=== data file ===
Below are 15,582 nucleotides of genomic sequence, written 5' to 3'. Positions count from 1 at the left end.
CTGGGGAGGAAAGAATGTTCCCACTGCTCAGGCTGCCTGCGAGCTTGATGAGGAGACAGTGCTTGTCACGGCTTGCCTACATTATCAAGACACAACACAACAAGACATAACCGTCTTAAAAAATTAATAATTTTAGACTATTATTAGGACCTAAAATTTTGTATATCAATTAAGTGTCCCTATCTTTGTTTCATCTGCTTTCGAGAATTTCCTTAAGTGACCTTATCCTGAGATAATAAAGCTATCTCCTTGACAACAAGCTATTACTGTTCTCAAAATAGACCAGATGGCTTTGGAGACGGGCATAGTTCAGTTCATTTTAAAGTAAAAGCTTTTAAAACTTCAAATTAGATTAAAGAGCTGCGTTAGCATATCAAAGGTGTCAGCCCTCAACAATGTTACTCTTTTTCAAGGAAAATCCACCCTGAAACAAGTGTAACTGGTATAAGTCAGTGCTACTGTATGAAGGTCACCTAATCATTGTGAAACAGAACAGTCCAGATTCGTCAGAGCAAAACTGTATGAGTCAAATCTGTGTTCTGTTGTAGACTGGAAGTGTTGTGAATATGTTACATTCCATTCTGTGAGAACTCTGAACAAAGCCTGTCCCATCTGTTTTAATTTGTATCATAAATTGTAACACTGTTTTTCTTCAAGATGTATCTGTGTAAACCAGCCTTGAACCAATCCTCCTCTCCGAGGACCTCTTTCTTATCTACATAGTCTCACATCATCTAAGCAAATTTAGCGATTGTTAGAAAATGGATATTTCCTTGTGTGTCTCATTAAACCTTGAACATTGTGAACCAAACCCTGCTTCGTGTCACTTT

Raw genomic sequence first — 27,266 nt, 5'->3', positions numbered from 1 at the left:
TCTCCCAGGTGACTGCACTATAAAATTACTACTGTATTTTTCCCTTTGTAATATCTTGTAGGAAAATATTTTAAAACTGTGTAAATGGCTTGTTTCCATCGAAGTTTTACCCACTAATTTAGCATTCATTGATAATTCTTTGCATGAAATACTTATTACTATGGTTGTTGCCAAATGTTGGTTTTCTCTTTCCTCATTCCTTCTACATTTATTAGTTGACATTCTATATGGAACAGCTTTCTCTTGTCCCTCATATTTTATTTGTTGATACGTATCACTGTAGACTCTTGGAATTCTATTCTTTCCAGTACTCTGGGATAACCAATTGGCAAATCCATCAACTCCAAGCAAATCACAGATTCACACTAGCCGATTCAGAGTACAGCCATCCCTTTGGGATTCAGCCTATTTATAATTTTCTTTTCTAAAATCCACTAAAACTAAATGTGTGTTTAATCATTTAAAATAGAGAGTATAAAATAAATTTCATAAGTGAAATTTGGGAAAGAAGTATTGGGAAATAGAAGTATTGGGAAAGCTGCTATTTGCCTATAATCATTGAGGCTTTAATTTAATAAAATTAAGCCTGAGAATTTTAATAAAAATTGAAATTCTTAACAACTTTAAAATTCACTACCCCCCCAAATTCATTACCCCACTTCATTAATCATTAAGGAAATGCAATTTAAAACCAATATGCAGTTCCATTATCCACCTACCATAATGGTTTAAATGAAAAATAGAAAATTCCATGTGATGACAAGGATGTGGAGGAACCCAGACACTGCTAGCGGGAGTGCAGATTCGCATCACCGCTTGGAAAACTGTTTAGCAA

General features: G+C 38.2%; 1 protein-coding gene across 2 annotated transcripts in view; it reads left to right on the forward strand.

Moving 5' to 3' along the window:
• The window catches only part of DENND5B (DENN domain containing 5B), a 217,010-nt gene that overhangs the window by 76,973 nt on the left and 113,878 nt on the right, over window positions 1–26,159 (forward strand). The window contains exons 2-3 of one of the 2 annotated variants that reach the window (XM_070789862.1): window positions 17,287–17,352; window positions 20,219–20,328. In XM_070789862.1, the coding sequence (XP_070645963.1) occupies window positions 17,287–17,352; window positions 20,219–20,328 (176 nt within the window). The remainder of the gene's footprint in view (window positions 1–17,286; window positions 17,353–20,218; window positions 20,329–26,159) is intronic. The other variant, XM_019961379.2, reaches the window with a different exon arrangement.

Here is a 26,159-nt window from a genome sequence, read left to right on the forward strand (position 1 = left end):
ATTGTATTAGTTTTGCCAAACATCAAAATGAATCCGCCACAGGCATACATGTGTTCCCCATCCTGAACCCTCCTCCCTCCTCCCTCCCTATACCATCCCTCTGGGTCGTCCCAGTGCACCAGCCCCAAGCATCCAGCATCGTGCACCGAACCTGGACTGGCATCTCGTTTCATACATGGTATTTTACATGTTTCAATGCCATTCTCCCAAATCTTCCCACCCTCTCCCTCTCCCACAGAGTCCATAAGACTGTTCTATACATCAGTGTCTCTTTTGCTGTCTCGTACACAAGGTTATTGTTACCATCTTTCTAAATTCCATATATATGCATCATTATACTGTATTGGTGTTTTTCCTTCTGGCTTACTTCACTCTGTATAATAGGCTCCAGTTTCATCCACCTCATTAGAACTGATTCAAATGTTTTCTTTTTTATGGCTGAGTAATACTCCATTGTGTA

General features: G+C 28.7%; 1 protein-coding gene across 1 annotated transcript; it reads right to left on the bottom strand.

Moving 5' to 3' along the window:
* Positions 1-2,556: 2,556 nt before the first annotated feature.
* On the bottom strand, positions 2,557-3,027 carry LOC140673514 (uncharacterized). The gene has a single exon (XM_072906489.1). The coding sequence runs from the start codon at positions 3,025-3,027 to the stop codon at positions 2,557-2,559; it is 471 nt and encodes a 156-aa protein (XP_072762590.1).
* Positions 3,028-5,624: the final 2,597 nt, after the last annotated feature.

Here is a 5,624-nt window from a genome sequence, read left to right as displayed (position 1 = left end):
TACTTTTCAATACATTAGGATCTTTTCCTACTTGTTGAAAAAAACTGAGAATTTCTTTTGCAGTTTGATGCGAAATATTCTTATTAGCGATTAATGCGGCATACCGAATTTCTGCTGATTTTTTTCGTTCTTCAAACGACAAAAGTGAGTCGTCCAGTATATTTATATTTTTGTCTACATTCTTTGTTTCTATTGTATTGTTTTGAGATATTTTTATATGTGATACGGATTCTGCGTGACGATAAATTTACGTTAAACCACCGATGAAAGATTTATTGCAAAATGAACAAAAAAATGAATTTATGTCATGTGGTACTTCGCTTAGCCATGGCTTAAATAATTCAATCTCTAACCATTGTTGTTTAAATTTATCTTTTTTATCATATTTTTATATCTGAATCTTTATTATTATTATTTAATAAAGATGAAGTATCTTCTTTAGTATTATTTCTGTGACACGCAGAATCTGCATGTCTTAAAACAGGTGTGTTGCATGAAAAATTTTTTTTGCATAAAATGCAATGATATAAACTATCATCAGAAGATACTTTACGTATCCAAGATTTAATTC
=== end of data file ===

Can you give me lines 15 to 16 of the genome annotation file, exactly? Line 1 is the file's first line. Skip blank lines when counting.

Here is a 5,624-nt window from a genome sequence, read left to right as displayed (position 1 = left end):
TACTTTTCAATACATTAGGATCTTTTCCTACTTGTTGAAAAAAACTGAGAATTTCTTTTGCAGTTTGATGCGAAATATTCTTATTAGCGATTAATGCGGCATACCGAATTTCTGCTGATTTTTTTCGTTCTTCAAACGACAAAAGTGAGTCGTCCAGTATATTTATATTTTTGTCTACATTCTTTGTTTCTATTGTATTGTTTTGAGATATTTTTATATGTGATACGGATTCTGCGTGACGATAAATTTACGTTAAACCACCGATGAAAGATTTATTGCAAAATGAACAAAAAAATGAATTTATGTCATGTGGTACTTCGCTTAGCCATGGCTTAAATAATTCAATCTCTAACCATTGTTGTTTAAATTTATCTTTTTTATCATATTTTTATATCTGAATCTTTATTATTATTATTTAATAAAGATGAAGTATCTTCTTTAGTATTATTTCTGTGACACGCAGAATCTGCATGTCTTAAAACAGGTGTGTTGCATGAAAAATTTTTTTTGCATAAAATGCAATGATATAAACTATCATCAGAAGATACTTTACGTATCCAAGATTTAATTC